The Chemical Industry’s Contributions to Climate Change

factory-1509853_960_720 Credit: Pixabay

The chemical sector is one of the biggest industries in the world and is by far the largest industrial user of energy[i]. Globally, it accounts for 10% of the total energy demand[ii]. In the UK, the energy demand of the chemical sector surpasses the demand of mineral production and basic metal production combined[iii]. This high demand for energy, combined with an extensive use of fossil raw materials, makes the chemical sector one of the biggest emitters on the planet[iv].

The German chemical industry is the fourth largest in the world[v]: with a share of 28.7% of the total industry sales in the EU, it is by far the biggest player in the European chemical industry[vi]. Since the chemical industry produces a wide variety of products, the figure below focuses on the production of the most widely used carbon-based chemical – ethylene[vii]. Ethylene is the building block of polymers (also known as plastics), which make up some of the most widely used products in the world, both in industries and in private households, namely plastics. In 2016, Germany alone exported 13 million tons of plastics[viii].

Screen Shot 2019-01-17 at 12.18.11 Global primary plastics waste generation, 1950 - 2015 Credit: Adapted from Geyer, Jambeck, and Law, 2017

INPUTS

A large share of the chemical industry depends on virgin fossil feedstock for both the energy consumed during the production process and raw materials. Virtually all new plastic (well above 90%) is produced from fossil fuels[ix][x], mostly natural gas and naphtha, a product of oil refining. The global production of these new materials alone is responsible for around 400 million tonnes of GHG emissions in 2012[xi]. If the current growth of production continues, plastics (not including other chemicals) will make up 15% of the global annual carbon emissions in 2050. Emissions from the incineration of plastics could reach 4.2 Gt[xii]. Most of the plastics made today are produced from two industrial chemicals derived from natural gas and naphtha: ethylene and propylene (types of olefins)[xiii]. The production often clusters around natural gas sources, which is the most widely used fossil resource in the production of plastics.

Screen Shot 2019-04-02 at 10.42.23 Credit: Bellona

OUTPUTS

In comparison to steel and cement, most chemical products have a significantly shorter lifespan. Products such as the ones made from plastics are usually not designed for long-term use and are incinerated or recycled; even if they are given a new form, it only takes one cycle for them to degrade substantially and to become unsuitable for further recycling [xiv]. In Europe, only the packaging produced from plastic generated 15.4 million tonnes waste [xv]. Most of this waste ended up in the waste management chain, either in incinerators or landfills across Europe.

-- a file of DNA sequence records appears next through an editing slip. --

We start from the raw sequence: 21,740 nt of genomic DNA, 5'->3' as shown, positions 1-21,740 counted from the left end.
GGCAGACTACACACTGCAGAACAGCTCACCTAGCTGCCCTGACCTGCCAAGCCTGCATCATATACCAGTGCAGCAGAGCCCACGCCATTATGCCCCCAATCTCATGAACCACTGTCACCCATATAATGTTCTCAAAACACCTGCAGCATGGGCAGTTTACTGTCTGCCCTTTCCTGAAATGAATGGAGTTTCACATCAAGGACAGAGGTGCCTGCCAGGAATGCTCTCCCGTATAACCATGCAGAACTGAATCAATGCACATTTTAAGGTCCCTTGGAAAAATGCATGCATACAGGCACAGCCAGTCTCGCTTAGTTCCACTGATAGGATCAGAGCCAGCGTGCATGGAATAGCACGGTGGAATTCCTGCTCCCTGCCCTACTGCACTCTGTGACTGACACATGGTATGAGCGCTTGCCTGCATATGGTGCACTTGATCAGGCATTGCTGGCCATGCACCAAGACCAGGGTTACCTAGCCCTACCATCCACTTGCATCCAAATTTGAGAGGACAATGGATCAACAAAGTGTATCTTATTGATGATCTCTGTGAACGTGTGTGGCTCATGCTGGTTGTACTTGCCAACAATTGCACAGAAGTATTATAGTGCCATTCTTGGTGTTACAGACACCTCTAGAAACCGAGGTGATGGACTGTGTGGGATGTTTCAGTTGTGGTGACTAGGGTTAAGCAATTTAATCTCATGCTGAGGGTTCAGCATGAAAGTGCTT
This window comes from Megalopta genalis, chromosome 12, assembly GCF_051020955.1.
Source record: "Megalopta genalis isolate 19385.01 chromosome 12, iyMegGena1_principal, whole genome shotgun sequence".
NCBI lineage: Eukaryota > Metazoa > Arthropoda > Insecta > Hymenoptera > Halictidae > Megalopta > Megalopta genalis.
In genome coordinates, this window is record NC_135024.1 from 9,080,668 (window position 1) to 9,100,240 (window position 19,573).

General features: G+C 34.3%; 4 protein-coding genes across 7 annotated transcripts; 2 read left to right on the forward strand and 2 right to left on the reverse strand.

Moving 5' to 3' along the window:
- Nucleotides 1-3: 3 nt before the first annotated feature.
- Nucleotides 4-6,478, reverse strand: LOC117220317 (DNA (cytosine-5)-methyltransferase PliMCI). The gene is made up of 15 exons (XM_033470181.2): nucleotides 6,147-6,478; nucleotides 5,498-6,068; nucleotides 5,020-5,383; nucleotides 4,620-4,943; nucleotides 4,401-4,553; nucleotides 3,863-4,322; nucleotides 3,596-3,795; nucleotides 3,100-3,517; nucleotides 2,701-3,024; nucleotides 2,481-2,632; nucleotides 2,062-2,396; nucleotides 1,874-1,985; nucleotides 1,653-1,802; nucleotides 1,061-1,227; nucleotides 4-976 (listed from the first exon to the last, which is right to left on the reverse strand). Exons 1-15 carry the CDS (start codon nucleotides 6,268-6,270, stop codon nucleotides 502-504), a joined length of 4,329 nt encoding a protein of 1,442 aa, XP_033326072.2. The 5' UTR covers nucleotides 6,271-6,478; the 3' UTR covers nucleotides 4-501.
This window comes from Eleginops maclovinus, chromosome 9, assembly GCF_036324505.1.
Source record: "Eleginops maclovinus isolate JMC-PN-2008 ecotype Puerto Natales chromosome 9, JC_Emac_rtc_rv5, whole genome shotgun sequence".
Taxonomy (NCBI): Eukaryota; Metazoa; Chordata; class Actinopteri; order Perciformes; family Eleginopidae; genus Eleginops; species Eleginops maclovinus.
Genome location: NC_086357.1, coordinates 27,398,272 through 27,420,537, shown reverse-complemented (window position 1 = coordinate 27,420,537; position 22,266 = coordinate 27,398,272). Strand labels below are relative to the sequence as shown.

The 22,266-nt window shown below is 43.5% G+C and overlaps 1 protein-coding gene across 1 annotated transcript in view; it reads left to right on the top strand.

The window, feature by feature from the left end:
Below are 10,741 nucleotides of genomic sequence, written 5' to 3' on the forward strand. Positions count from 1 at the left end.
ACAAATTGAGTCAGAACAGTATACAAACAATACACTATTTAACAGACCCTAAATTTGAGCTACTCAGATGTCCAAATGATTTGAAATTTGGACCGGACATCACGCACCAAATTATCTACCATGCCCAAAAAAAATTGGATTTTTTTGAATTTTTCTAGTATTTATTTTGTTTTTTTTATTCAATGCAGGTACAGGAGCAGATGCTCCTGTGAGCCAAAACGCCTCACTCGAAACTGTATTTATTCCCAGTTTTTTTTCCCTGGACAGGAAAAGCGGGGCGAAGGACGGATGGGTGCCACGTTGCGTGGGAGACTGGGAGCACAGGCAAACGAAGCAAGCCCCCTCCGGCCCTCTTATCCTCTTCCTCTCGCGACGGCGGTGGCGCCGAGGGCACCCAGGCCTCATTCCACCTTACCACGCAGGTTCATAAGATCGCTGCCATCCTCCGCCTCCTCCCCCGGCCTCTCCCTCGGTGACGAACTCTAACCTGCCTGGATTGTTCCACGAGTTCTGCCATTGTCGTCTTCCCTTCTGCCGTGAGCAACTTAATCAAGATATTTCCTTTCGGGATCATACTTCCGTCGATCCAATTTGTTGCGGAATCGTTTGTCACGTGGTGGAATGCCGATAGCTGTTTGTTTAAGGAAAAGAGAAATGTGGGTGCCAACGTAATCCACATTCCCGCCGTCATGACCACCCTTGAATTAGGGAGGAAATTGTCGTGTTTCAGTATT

photo-1550376672-6d778f8a4b5c Credit: Unsplash

As those materials degrade, the emissions from the initial fossil feedstock end up in the atmosphere. Per tonne of plastic burnt, about 2.7 tCO2 are emitted[xvi].

As mentioned in our article “Feeding the Plastic planet minute by minute: Anthropocene the plasticscene” the plastic debate is a long way from being over as it is expected that by 2050 there will be more plastic than fish in the ocean. This, however, should be a motivation to act today and not delay the industrial transition and the behavioural change of consumers.

So how do we deal with the emissions from the chemical industry?

Find out more about the process of the chemical industry and its potential to decarbonize in our report “An Industry’s Guide to Climate Action”

[i] R. Banerjee, Y. Cong, D. Gielen, G. Jannuzzi, F. Maréchal, A. McKane, M. Rosen, D. van Es and E. Worrell , “Chapter 8 – Energy End Use: Industry,” in Global Energy Assessment – Toward a Sustainable Future, Cambridge, New York and Laxenburg, Cambridge University Press, 2012, pp. 513-574.

[ii] IEA, “Technology Roadmap: Energy and GHG Reductions in the Chemical Industry via Catalytic Processes,” IEA, Paris, 2013.

[iii] P. W. Griffin, G. P. Hammond and J. B. Norman , “Opportunities for energy demand and carbon emissions,” Energy Procedia, p. 4347 – 4356 , 2017.

[iv] IEA, “Technology Roadmap: Energy and GHG Reductions in the Chemical Industry via Catalytic Processes,” IEA, Paris, 2013.

[v] Ecofys, “Potential for Shore Side Electricity in Europe,” 2015.

[vi] CEFIC, “Facts & Figures 2017,” 2017. [Online]. Available: http://www.cefic.org/Facts-and-Figures/

[vii] Essential Chemical Industry, “Ethene (Ethylene),” 2018. [Online]. Available: http://www. essentialchemicalindustry.org/chemicals/ethene.html.

[viii] GTAI, “Industry Overview: The Plastics Industry in Germany,” Germany Trade and Invest, 2018.

[ix] CIEL, “Fueling Plastics: Fossils, Plastics & Petrochemical Feedstocks,” The Center for International Environmental Law (CIEL), Washington, DC, 2017

[x]Plastics Europe, “Bio-Based Plastics,” 22 February 2018. [Online]. Available: https://www.plasticseurope. org/application/files/4815/2093/5556/Bio-based_plastics_clear_version_22.02.2018.pdf.

[xi] Europe Beyond Coal, “2017 Coal Developments,” 2017

[xii] Material Economics, “The circular economy – a powerful force for climate action,” 2018. [Online].

[xiii] CIEL, “Fueling Plastics: Fossils, Plastics & Petrochemical Feedstocks,” The Center for International Environmental Law (CIEL), Washington, DC, 2017.

[xiv] Recyclenation, “How Many Times Can Recyclables Be Recycled?,” 2018. [Online]. Available: https:// recyclenation.com/2017/06/how-many-times-can-recyclables-be-recycled/.

[xv] Europe Beyond Coal, “2017 Coal Developments,” 2017.

[xvi] Material Economics, “The circular economy – a powerful force for climate action,” 2018. [Online].

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